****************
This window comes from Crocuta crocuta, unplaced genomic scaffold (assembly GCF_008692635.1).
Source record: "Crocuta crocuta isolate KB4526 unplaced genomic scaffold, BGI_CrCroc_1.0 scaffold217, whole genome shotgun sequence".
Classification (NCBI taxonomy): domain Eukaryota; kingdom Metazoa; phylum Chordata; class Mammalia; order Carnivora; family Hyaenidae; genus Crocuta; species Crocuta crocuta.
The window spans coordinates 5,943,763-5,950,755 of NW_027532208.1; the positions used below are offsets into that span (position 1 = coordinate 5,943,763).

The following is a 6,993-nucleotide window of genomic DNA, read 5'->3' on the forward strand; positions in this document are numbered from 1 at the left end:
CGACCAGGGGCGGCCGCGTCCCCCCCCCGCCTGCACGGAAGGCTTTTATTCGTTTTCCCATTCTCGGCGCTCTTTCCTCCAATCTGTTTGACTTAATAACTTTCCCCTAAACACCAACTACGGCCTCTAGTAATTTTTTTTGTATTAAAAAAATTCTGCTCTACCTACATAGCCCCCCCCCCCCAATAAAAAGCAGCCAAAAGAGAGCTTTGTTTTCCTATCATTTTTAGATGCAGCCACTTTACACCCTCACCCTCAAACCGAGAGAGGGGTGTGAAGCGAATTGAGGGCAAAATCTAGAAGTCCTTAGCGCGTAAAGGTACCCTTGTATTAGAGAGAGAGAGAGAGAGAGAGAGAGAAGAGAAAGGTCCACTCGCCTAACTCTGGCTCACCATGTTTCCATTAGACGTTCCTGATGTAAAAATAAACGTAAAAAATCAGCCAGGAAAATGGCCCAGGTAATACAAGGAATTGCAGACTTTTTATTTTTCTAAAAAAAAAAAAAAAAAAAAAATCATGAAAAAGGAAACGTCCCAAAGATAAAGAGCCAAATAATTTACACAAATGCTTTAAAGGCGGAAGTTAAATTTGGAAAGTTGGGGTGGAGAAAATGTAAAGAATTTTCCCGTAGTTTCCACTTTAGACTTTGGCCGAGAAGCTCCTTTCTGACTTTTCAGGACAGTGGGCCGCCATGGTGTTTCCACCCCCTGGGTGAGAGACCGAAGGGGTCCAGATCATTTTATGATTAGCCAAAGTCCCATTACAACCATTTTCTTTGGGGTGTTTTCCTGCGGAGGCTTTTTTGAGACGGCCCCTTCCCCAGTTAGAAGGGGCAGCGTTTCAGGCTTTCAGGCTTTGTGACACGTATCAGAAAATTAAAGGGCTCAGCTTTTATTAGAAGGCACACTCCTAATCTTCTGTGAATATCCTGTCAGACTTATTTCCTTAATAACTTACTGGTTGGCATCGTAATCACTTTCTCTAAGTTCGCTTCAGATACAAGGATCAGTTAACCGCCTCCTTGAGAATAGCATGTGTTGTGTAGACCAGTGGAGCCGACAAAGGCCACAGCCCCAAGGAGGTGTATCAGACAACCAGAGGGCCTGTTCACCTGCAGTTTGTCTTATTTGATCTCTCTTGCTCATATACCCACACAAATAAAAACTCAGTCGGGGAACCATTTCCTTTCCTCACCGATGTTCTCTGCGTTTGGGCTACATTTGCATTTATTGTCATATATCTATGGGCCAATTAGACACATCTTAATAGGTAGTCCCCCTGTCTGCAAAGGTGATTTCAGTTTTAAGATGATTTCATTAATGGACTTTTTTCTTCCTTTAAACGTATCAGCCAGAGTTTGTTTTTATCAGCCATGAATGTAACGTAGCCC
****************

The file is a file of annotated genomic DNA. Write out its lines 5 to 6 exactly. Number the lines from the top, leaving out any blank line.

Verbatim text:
The following is a 6,993-nucleotide window of genomic DNA, read 5'->3' on the forward strand; positions in this document are numbered from 1 at the left end:
CGACCAGGGGCGGCCGCGTCCCCCCCCCGCCTGCACGGAAGGCTTTTATTCGTTTTCCCATTCTCGGCGCTCTTTCCTCCAATCTGTTTGACTTAATAACTTTCCCCTAAACACCAACTACGGCCTCTAGTAATTTTTTTTGTATTAAAAAAATTCTGCTCTACCTACATAGCCCCCCCCCCCCAATAAAAAGCAGCCAAAAGAGAGCTTTGTTTTCCTATCATTTTTAGATGCAGCCACTTTACACCCTCACCCTCAAACCGAGAGAGGGGTGTGAAGCGAATTGAGGGCAAAATCTAGAAGTCCTTAGCGCGTAAAGGTACCCTTGTATTAGAGAGAGAGAGAGAGAGAGAGAGAGAAGAGAAAGGTCCACTCGCCTAACTCTGGCTCACCATGTTTCCATTAGACGTTCCTGATGTAAAAATAAACGTAAAAAATCAGCCAGGAAAATGGCCCAGGTAATACAAGGAATTGCAGACTTTTTATTTTTCTAAAAAAAAAAAAAAAAAAAAAATCATGAAAAAGGAAACGTCCCAAAGATAAAGAGCCAAATAATTTACACAAATGCTTTAAAGGCGGAAGTTAAATTTGGAAAGTTGGGGTGGAGAAAATGTAAAGAATTTTCCCGTAGTTTCCACTTTAGACTTTGGCCGAGAAGCTCCTTTCTGACTTTTCAGGACAGTGGGCCGCCATGGTGTTTCCACCCCCTGGGTGAGAGACCGAAGGGGTCCAGATCATTTTATGATTAGCCAAAGTCCCATTACAACCATTTTCTTTGGGGTGTTTTCCTGCGGAGGCTTTTTTGAGACGGCCCCTTCCCCAGTTAGAAGGGGCAGCGTTTCAGGCTTTCAGGCTTTGTGACACGTATCAGAAAATTAAAGGGCTCAGCTTTTATTAGAAGGCACACTCCTAATCTTCTGTGAATATCCTGTCAGACTTATTTCCTTAATAACTTACTGGTTGGCATCGTAATCACTTTCTCTAAGTTCGCTTCAGATACAAGGATCAGTTAACCGCCTCCTTGAGAATAGCATGTGTTGTGTAGACCAGTGGAGCCGACAAAGGCCACAGCCCCAAGGAGGTGTATCAGACAACCAGAGGGCCTGTTCACCTGCAGTTTGTCTTATTTGATCTCTCTTGCTCATATACCCACACAAATAAAAACTCAGTCGGGGAACCATTTCCTTTCCTCACCGATGTTCTCTGCGTTTGGGCTACATTTGCATTTATTGTCATATATCTATGGGCCAATTAGACACATCTTAATAGGTAGTCCCCCTGTCTGCAAAGGTGATTTCAGTTTTAAGATGATTTCATTAATGGACTTTTTTCTTCCTTTAAACGTATCAGCCAGAGTTTGTTTTTATCAGCCATGAATGTAACGTAGCCC